Updated: May 2
Sometimes one approach is needed; sometimes the other. Sometimes a balance of both is the most helpful. One person will swear all their success came from determination and hard work; another will explain that their most delightful opportunities would have been missed if they hadn’t slowed down (or been forced to slow down). Some will say their success required sacrifice. Others will say their peace of mind and contentment came from allowing their life to unfold without the stress of trying to control it.
I'm not advocating an attitude of "just be content no matter what happens," "anything goes," or "don't worry; be happy" as a constant state. There is a lot we can do to improve situations for ourselves and others. Stillness can help us get clear on what to do and how, so we don't wear ourselves out and waste time spinning our wheels.
Eckhart Tolle says that acting with presence is indicated by one of three states: acceptance, enjoyment, or enthusiasm. When action is called for, it should be in a spirit of enjoyment or enthusiasm, and action is amiss when motivated by fear or anger. When inaction is called for, it should be in a spirit of acceptance and patience, not apathy or passivity from feeling powerless.
Many women have adopted a “masculine” approach to life, especially as they entered the work world, because that is more rewarded in a competitive economy. In contrast, those seeking stillness would say of the Pareto principle, “Someone else can have the 80% of business, and the stress and hassle that goes with trying to be all things to all people. I’ll do only the 20% that yields the most, and be content with a lower overall yield in that arena.”
If you have been more in a “try harder” mode, which seems to be the default in western culture, or at least more respected in business and academic realms, here are some suggestions for stillness. Martha Beck in “Finding Your Way in a Wild New World” wrote of acting from an intuitive state of “wordlessness” rather than trying to continually get more information so you can figure it all out:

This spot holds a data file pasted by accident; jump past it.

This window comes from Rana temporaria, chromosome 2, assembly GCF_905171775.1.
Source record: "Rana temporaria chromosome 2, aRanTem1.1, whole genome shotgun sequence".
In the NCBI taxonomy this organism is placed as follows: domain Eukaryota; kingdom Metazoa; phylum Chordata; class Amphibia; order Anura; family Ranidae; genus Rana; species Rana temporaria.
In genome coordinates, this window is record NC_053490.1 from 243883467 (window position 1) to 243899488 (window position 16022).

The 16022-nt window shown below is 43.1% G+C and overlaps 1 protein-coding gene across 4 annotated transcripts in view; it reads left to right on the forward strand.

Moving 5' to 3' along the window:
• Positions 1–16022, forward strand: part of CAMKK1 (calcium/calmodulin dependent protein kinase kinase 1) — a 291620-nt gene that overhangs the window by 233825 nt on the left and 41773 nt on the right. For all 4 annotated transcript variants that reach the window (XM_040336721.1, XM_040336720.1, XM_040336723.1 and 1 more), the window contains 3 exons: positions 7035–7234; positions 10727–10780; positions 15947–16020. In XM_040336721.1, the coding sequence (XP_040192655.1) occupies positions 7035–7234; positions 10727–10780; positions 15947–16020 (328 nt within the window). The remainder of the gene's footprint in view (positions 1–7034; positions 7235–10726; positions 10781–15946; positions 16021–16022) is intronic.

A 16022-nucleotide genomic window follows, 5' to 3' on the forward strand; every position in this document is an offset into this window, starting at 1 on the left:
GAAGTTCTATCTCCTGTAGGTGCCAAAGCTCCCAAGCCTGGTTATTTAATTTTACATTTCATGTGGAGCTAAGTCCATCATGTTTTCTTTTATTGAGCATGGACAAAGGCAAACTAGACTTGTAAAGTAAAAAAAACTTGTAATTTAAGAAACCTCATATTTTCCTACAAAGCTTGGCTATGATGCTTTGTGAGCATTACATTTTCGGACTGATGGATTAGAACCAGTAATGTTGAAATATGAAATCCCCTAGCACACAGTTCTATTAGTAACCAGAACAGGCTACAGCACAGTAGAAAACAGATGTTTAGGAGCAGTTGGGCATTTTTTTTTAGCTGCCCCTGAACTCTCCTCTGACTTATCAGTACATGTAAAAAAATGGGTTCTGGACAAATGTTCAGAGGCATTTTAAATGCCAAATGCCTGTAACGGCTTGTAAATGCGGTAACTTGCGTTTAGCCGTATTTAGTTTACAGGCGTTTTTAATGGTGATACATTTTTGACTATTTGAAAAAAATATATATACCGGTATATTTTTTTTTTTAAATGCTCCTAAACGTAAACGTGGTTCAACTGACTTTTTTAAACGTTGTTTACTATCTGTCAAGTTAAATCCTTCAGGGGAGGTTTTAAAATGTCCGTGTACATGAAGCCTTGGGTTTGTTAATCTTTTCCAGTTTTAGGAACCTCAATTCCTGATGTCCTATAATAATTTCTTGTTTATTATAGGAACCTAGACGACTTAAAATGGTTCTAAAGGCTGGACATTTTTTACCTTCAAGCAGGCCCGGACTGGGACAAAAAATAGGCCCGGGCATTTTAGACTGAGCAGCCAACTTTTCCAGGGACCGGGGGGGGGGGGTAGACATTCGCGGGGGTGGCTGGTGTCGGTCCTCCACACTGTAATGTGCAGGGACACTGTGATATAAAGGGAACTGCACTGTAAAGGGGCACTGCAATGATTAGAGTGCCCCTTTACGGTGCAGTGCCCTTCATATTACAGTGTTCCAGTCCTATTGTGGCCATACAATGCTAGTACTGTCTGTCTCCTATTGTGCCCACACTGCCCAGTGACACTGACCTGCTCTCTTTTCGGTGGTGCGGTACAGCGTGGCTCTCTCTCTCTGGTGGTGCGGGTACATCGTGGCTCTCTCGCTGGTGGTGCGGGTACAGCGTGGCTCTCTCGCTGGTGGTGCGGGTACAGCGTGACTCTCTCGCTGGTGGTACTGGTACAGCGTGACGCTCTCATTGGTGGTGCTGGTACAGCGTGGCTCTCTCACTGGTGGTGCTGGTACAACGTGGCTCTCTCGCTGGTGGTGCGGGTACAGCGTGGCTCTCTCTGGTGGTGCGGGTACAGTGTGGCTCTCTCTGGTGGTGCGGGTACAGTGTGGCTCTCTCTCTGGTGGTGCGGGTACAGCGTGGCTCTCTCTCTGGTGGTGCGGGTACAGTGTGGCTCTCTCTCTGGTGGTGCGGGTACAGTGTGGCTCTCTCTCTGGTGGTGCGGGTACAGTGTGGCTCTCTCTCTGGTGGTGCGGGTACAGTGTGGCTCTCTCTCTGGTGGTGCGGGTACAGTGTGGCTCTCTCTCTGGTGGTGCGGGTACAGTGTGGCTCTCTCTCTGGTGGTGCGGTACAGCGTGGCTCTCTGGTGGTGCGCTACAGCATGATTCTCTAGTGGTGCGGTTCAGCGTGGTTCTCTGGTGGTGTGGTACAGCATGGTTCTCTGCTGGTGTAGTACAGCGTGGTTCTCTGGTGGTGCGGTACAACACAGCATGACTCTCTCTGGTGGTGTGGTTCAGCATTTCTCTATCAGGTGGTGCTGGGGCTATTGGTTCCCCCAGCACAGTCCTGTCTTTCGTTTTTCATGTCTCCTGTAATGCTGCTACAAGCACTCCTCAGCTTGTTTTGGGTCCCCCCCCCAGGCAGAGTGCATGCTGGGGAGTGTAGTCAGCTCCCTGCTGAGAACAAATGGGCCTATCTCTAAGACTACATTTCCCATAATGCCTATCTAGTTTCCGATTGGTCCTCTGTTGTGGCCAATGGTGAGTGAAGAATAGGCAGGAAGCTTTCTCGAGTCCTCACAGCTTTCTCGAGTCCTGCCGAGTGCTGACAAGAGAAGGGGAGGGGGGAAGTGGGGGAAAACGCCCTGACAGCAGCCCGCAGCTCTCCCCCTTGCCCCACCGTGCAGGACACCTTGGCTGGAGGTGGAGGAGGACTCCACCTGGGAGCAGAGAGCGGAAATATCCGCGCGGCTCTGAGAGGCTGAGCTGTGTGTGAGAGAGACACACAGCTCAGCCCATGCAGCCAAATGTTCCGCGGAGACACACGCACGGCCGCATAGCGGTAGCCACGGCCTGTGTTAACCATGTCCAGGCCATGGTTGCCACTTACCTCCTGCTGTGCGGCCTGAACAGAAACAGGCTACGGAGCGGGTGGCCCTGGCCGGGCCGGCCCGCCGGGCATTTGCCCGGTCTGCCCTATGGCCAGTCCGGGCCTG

“If you know how to drop into wordlessness, you’ll be so aware of your situation and your own responses to it that you’ll go straight toward your best life, no matter how obscure it may seem or how many obstacles lie before you. At a time when social change is so rapid and the pressures on each person so unpredictable, wordlessness is a skill you truly need to find your way.”
The Quakers in meeting wait until they are “being spoken,” when they aren’t striving, trying. Then words come thru you, not from your egoic impulses. This is what Taoists call wu wei, “doing without doing.” Gratefully, you don’t need to worry about doing it right or figuring it out, because worry, rightness, and logic are not in the realm of the intuitive.
“In the pursuit of knowledge, every day something is added. In the pursuit of the Tao, every day something is dropped. Less and less do you need to force things.” –Lao Tzu from the Tao te Ching
When Yoda said, “There is no try; only do,” I at first thought that he was saying “admit no possibility of failure,” which is an ultra yang mode—an irrational “just believe” or "if you want it enuf" psychobabble—that didn’t seem consistent with his sage-like persona. Now I interpret Yoda's words with a Taoist meaning, “Don’t be concerned with the outcome; simply act.”